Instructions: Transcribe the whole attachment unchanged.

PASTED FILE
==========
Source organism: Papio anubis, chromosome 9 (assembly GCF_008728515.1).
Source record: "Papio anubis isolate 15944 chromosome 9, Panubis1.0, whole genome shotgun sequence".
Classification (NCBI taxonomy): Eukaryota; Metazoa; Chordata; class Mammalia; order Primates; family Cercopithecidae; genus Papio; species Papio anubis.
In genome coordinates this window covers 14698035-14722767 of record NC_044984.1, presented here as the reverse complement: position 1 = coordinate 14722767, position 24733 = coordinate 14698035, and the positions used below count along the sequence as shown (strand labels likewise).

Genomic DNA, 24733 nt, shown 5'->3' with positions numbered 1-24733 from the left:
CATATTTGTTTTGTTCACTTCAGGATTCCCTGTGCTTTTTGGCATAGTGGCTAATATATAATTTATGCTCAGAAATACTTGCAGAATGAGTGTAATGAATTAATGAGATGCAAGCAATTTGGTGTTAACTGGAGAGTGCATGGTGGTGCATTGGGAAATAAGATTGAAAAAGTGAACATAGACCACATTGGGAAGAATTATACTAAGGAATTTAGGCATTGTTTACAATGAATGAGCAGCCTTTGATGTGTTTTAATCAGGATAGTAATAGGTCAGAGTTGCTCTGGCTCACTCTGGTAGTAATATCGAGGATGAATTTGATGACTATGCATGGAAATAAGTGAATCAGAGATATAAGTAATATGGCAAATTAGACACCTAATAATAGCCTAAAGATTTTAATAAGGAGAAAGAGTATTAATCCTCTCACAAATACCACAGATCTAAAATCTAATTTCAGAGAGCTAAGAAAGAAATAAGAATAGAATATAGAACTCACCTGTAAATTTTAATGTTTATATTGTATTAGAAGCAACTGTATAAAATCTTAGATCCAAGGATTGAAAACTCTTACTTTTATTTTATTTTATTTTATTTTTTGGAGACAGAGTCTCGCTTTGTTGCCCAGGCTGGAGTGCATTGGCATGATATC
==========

Source organism: Papio anubis, chromosome 9 (assembly GCF_008728515.1).
Source record: "Papio anubis isolate 15944 chromosome 9, Panubis1.0, whole genome shotgun sequence".
Classification (NCBI taxonomy): Eukaryota; Metazoa; Chordata; class Mammalia; order Primates; family Cercopithecidae; genus Papio; species Papio anubis.
In genome coordinates this window covers 14698035-14722767 of record NC_044984.1, presented here as the reverse complement: position 1 = coordinate 14722767, position 24733 = coordinate 14698035, and the positions used below count along the sequence as shown (strand labels likewise).

Genomic DNA, 24733 nt, shown 5'->3' with positions numbered 1-24733 from the left:
CATATTTGTTTTGTTCACTTCAGGATTCCCTGTGCTTTTTGGCATAGTGGCTAATATATAATTTATGCTCAGAAATACTTGCAGAATGAGTGTAATGAATTAATGAGATGCAAGCAATTTGGTGTTAACTGGAGAGTGCATGGTGGTGCATTGGGAAATAAGATTGAAAAAGTGAACATAGACCACATTGGGAAGAATTATACTAAGGAATTTAGGCATTGTTTACAATGAATGAGCAGCCTTTGATGTGTTTTAATCAGGATAGTAATAGGTCAGAGTTGCTCTGGCTCACTCTGGTAGTAATATCGAGGATGAATTTGATGACTATGCATGGAAATAAGTGAATCAGAGATATAAGTAATATGGCAAATTAGACACCTAATAATAGCCTAAAGATTTTAATAAGGAGAAAGAGTATTAATCCTCTCACAAATACCACAGATCTAAAATCTAATTTCAGAGAGCTAAGAAAGAAATAAGAATAGAATATAGAACTCACCTGTAAATTTTAATGTTTATATTGTATTAGAAGCAACTGTATAAAATCTTAGATCCAAGGATTGAAAACTCTTACTTTTATTTTATTTTATTTTATTTTTTGGAGACAGAGTCTCGCTTTGTTGCCCAGGCTGGAGTGCATTGGCATGATATC